Living with Uncertainty or Choosing Peace of Mind
Minus a couple of other details, that was the point when we looked at each other and knew what we had to do. Risk-reducing mastectomy was the choice for us. My wonderful, caring husband was so supportive. His endearing statements were: “Sexuality is NOT what your breasts are.” and “Having you by my side for decades to come is the most important thing to me…just the presence of you is the most alluring and sensuous thing about you.” Our core relationship transcends body parts.
The Script Changes…Women Physicians Supporting Mastectomy
An interesting thing happened once I began the dialogue with my doctors about considering risk-reducing mastectomy. The script changed, and they let their real feelings show. I am talking about their unparalleled support for my decision. Yes, my women physicians, both the surgeon and the oncologist, supported my choice. Their perspective comes from seeing both ends of the spectrum. They see the advanced stages of breast cancer, and they do not want to see another woman go through it.
As you know, most oncologists and breast surgeons will maintain an unbiased, middle of the road response when presenting options to very high-risk patients. They do not want to place any influence on your decision; this is something you must decide for yourself. However, once you express your serious consideration of mastectomy, the flood gates will open. They will then let you know how much they support this option (if you are lucky).
My oncologist said she “wholeheartedly” agreed with my decision to have a mastectomy. The word really resonated with me. I kept researching the definition for further clarification in my mind. Wholeheartedly means “with fervent belief.”
Risk-Reducing Mastectomy: A Liberating Choice
My breast surgeon told me several times, “If I were you, I would make the exact same decision.” She assured me that all the women she had treated with risk-reducing mastectomy told her they had no regrets. The overwhelming reaction, she reported, was total relief from the stress and anxiety.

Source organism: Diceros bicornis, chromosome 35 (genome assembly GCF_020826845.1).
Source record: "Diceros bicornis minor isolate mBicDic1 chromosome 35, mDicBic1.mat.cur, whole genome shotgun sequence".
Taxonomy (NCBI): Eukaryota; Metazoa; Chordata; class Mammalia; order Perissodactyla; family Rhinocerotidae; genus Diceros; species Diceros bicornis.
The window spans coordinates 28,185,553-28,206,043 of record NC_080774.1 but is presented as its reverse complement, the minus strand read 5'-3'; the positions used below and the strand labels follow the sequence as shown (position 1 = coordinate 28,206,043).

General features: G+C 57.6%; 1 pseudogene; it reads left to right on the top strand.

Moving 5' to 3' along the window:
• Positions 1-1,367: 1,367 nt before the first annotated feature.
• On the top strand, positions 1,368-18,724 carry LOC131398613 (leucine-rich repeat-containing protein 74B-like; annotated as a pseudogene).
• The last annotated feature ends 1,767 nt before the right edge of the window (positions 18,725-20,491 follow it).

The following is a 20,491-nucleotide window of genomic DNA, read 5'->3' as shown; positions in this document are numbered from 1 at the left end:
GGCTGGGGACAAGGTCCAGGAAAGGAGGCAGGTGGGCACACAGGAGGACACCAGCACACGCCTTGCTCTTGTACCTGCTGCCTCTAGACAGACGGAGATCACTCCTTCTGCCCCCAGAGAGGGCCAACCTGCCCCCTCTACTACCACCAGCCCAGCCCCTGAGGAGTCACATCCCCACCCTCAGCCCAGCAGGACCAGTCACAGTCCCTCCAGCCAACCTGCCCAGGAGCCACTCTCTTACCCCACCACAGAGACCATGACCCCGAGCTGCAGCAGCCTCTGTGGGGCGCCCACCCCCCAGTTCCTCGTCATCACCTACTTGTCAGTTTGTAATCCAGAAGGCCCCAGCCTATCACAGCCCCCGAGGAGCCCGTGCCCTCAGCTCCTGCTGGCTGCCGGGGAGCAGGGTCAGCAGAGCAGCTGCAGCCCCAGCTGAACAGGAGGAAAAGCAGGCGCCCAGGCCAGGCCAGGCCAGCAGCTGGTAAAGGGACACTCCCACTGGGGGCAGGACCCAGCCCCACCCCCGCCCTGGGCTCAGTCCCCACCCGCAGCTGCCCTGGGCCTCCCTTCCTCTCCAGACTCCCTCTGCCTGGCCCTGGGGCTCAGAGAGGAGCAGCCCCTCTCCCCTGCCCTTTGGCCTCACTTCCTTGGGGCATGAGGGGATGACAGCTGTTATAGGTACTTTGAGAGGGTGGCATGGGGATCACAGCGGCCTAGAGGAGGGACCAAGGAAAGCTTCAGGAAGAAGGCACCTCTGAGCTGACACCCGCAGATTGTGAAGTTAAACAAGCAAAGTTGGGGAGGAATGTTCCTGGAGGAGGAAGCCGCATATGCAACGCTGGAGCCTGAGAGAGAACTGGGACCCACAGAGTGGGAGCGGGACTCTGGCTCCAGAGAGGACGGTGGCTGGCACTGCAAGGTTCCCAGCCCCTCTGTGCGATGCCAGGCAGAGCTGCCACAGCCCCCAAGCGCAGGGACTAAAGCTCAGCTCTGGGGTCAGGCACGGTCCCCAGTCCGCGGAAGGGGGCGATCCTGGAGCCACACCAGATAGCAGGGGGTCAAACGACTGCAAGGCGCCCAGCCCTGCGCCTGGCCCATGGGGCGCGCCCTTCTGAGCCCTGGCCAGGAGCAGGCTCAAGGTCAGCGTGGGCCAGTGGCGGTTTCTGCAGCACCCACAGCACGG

That is why I call mastectomy a liberating choice. It is liberation from the follow-up alternative that I just described. That is, of course, if you proceed with proactive energy and confidence — confidence that you are still the person you always were, full of vim and vigor and living life to the fullest.
And, yes, if you were depressed before your breast woes, you will probably be depressed afterwards. But, unless you have a clinical depression that needs medical intervention, your attitude can play an important role in your healing and happiness quotient.
Moving Forward and Living Life!
Whatever your personal journey is or was, let’s get past the trauma and get on with the healing…and the rest of our lives. Healing our minds and our bodies, and then mindfully boosting our self-esteem.
You see, I don’t miss my boobs. I mourn their loss, and I celebrate their memory. But, I also celebrate my freedom from the world of medical follow-up and high-risk anxiety. I am just working hard on my self-confidence. And nothing is sexier than confidence!
Thanks for stopping by my site and visiting for a while. I hope it provides solace for you and guides you to optimal healing.